National Treasure, Episode 3: An accuser finally speaks

marie-karlFinally in this episode we get to hear from one of Paul Finchley’s accusers. Not through a lawyer, or a statement to police, but directly.

The scene between Rebecca Thornton, the first woman to come forward, and Finchley’s wife Marie, is easily the most powerful of the whole thing to date. There’s a refreshing lack of over-acting, hysteria and dodgy Scottish accents. Instead there’s just a woman plainly stating: “”I’m not lying. I’m really not lying.” She’s not even looking for revenge, she insists, she’d just trying to get things straight in her own head. All a stunned Marie can manage is “OK” before she dashes from the ladies’ loo.

This episode is largely free from the tricksy camera angles, beams of light and woozy shots that characterised the first two, although distracting lighting choices in a couple of scenes make bleached blond hair look green, then blue.

Last week’s ended with Dee crashing her car into the home of her former babysitter, the one accusing her dad of sexual assault. Implausibly, this action has apparently gone down well in terms of swaying public opinion in Finchley’s favour.

For reasons that really aren’t clear, he refuses to visit Dee in hospital, instead waiting until she’s back in her halfway house to pop round or a chat about his childhood of being repeatedly assaulted by his sadistic dad. He won’t tell the court any of this, of course because everyone subscribes to the theory of the abused becoming the abusers, and Paul has spent his “entire life trying not to be that man”.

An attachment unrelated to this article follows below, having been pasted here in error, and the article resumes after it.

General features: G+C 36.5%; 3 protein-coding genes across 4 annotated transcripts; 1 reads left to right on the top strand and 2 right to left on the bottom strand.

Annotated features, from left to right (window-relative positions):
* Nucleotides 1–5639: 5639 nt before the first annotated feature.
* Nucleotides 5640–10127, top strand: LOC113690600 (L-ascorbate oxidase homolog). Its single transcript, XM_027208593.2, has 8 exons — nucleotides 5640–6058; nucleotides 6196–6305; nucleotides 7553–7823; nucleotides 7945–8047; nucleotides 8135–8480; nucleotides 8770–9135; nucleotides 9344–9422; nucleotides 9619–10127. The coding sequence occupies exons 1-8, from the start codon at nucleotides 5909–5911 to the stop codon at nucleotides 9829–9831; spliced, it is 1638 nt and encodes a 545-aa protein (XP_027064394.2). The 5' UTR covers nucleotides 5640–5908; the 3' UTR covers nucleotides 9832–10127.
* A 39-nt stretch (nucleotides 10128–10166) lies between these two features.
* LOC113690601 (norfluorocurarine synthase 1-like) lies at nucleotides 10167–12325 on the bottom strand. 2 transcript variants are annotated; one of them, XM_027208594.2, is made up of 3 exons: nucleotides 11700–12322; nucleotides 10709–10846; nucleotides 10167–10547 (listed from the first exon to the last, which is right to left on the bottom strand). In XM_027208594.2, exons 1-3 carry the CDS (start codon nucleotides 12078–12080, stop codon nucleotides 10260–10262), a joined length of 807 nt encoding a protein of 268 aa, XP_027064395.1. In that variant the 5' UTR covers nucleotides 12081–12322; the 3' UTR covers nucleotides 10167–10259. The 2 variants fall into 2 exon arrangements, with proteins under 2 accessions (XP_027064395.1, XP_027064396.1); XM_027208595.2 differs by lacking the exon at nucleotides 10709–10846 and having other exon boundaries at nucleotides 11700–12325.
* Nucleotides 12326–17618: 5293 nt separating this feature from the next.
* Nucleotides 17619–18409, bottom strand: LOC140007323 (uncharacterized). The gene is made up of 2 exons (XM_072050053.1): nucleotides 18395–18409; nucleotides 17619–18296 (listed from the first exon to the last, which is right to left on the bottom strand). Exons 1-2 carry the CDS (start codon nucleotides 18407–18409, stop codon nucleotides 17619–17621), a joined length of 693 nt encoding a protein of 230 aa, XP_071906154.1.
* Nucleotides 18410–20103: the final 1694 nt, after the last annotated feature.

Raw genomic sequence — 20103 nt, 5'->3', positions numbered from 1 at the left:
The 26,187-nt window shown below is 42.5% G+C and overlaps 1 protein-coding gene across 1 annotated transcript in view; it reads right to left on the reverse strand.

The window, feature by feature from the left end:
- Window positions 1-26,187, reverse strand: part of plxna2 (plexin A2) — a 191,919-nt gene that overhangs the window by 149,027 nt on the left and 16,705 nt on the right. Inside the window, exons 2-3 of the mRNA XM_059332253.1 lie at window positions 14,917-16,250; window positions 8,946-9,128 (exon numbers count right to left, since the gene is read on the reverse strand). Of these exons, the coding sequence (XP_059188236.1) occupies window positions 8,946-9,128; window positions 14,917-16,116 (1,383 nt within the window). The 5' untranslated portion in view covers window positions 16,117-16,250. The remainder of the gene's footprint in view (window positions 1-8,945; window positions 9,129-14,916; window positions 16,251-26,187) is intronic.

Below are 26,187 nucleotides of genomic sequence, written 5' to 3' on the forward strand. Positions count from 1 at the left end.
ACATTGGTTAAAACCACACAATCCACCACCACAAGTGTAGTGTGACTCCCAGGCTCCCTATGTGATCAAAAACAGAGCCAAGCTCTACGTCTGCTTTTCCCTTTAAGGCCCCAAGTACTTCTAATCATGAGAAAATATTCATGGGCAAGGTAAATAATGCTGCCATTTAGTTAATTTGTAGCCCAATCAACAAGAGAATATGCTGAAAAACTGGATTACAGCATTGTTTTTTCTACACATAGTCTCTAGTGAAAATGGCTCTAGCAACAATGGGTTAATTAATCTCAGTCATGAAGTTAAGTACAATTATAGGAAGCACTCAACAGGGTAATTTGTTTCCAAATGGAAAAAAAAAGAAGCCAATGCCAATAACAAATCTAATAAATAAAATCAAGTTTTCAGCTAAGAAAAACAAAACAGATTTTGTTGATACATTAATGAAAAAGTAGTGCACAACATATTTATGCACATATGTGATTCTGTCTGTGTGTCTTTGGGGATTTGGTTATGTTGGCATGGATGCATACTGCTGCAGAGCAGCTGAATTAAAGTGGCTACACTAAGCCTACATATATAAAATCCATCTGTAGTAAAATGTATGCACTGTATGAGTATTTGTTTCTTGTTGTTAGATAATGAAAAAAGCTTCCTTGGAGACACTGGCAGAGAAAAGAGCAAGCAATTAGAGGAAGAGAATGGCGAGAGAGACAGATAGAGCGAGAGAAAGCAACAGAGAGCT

Perhaps he hasn’t tried hard enough though. In a flashback him we see him sitting idly by as a colleague sexually assaults Rebecca Thornton right in the middle of a restaurant (and in front of Marie, too). This, along with a scene from the set on which the rape is alleged to have occurred, tells the viewer plenty about the culture in which they were all operating, but the rest of the episode steers us away from that and back to Finchley family drama.

The episode ends up as a bit of a hotchpotch, with too much time is wasted on relationships that aren’t actually relevant to the central premise of the drama. Why should we care that Karl is in love with Marie (or thinks he is)? Of what relevance is it that Dee’s son has had enough of her letting him down? The show’s relentless focus on the Finchley-Dee relationship is misjudged, suggesting as it seems to that the strain of dealing with her troubles might have pushed him to behave in ways that were morally if not legally questionable.

It remains to be seen whether Finchley’s tactic of claiming he had consensual sex with Rebecca will pay off. When he said he couldn’t remember what had happened he sounded convincing (and if he was going to lie to Marie he could have just maintained Rebecca was making the whole thing up) so it’s hard to see things being tied up in any sort of satisfying bow next week.

Published by Shona Craven

Writer, editor, talking head

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